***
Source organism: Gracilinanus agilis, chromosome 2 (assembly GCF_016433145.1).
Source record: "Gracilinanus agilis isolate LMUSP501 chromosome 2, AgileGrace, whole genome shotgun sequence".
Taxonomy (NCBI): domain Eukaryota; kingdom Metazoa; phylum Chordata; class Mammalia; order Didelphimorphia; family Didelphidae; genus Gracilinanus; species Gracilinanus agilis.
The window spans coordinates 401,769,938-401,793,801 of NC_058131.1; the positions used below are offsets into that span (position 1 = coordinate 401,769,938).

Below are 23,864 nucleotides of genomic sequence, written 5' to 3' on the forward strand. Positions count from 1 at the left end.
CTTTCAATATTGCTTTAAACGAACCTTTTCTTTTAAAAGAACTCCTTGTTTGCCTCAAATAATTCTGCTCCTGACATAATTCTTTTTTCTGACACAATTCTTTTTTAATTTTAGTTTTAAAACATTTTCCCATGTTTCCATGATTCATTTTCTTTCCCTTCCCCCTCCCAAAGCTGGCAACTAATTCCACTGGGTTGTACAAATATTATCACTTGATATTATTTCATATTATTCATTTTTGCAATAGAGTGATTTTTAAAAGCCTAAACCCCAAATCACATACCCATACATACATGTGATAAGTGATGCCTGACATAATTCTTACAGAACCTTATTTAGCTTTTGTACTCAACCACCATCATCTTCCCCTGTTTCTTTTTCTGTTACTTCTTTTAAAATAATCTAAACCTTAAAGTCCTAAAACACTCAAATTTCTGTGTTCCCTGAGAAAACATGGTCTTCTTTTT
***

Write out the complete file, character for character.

Source organism: Gracilinanus agilis, chromosome 2 (assembly GCF_016433145.1).
Source record: "Gracilinanus agilis isolate LMUSP501 chromosome 2, AgileGrace, whole genome shotgun sequence".
Taxonomy (NCBI): domain Eukaryota; kingdom Metazoa; phylum Chordata; class Mammalia; order Didelphimorphia; family Didelphidae; genus Gracilinanus; species Gracilinanus agilis.
The window spans coordinates 401,769,938-401,793,801 of NC_058131.1; the positions used below are offsets into that span (position 1 = coordinate 401,769,938).

Below are 23,864 nucleotides of genomic sequence, written 5' to 3' on the forward strand. Positions count from 1 at the left end.
CTTTCAATATTGCTTTAAACGAACCTTTTCTTTTAAAAGAACTCCTTGTTTGCCTCAAATAATTCTGCTCCTGACATAATTCTTTTTTCTGACACAATTCTTTTTTAATTTTAGTTTTAAAACATTTTCCCATGTTTCCATGATTCATTTTCTTTCCCTTCCCCCTCCCAAAGCTGGCAACTAATTCCACTGGGTTGTACAAATATTATCACTTGATATTATTTCATATTATTCATTTTTGCAATAGAGTGATTTTTAAAAGCCTAAACCCCAAATCACATACCCATACATACATGTGATAAGTGATGCCTGACATAATTCTTACAGAACCTTATTTAGCTTTTGTACTCAACCACCATCATCTTCCCCTGTTTCTTTTTCTGTTACTTCTTTTAAAATAATCTAAACCTTAAAGTCCTAAAACACTCAAATTTCTGTGTTCCCTGAGAAAACATGGTCTTCTTTTT